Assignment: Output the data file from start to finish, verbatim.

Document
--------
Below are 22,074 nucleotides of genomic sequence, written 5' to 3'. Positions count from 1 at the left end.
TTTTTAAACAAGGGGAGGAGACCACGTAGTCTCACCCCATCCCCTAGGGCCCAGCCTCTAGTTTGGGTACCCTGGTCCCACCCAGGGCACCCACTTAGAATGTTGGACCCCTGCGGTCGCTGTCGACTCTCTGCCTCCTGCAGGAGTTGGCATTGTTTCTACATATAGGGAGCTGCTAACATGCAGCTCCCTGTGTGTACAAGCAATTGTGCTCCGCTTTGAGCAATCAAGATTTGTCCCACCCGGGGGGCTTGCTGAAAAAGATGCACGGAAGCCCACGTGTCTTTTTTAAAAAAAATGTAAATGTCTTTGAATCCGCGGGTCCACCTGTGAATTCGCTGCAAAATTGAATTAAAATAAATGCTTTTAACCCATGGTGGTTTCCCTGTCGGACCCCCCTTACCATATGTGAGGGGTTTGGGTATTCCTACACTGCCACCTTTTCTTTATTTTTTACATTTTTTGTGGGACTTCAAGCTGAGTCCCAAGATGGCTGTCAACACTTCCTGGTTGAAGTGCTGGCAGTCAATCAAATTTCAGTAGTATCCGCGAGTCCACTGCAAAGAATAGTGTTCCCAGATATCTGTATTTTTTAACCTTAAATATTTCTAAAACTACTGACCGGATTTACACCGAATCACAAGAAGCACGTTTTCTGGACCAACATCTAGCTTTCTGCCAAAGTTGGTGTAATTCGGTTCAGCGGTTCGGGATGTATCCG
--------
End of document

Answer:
Below are 22,074 nucleotides of genomic sequence, written 5' to 3'. Positions count from 1 at the left end.
TTTTTAAACAAGGGGAGGAGACCACGTAGTCTCACCCCATCCCCTAGGGCCCAGCCTCTAGTTTGGGTACCCTGGTCCCACCCAGGGCACCCACTTAGAATGTTGGACCCCTGCGGTCGCTGTCGACTCTCTGCCTCCTGCAGGAGTTGGCATTGTTTCTACATATAGGGAGCTGCTAACATGCAGCTCCCTGTGTGTACAAGCAATTGTGCTCCGCTTTGAGCAATCAAGATTTGTCCCACCCGGGGGGCTTGCTGAAAAAGATGCACGGAAGCCCACGTGTCTTTTTTAAAAAAAATGTAAATGTCTTTGAATCCGCGGGTCCACCTGTGAATTCGCTGCAAAATTGAATTAAAATAAATGCTTTTAACCCATGGTGGTTTCCCTGTCGGACCCCCCTTACCATATGTGAGGGGTTTGGGTATTCCTACACTGCCACCTTTTCTTTATTTTTTACATTTTTTGTGGGACTTCAAGCTGAGTCCCAAGATGGCTGTCAACACTTCCTGGTTGAAGTGCTGGCAGTCAATCAAATTTCAGTAGTATCCGCGAGTCCACTGCAAAGAATAGTGTTCCCAGATATCTGTATTTTTTAACCTTAAATATTTCTAAAACTACTGACCGGATTTACACCGAATCACAAGAAGCACGTTTTCTGGACCAACATCTAGCTTTCTGCCAAAGTTGGTGTAATTCGGTTCAGCGGTTCGGGATGTATCCG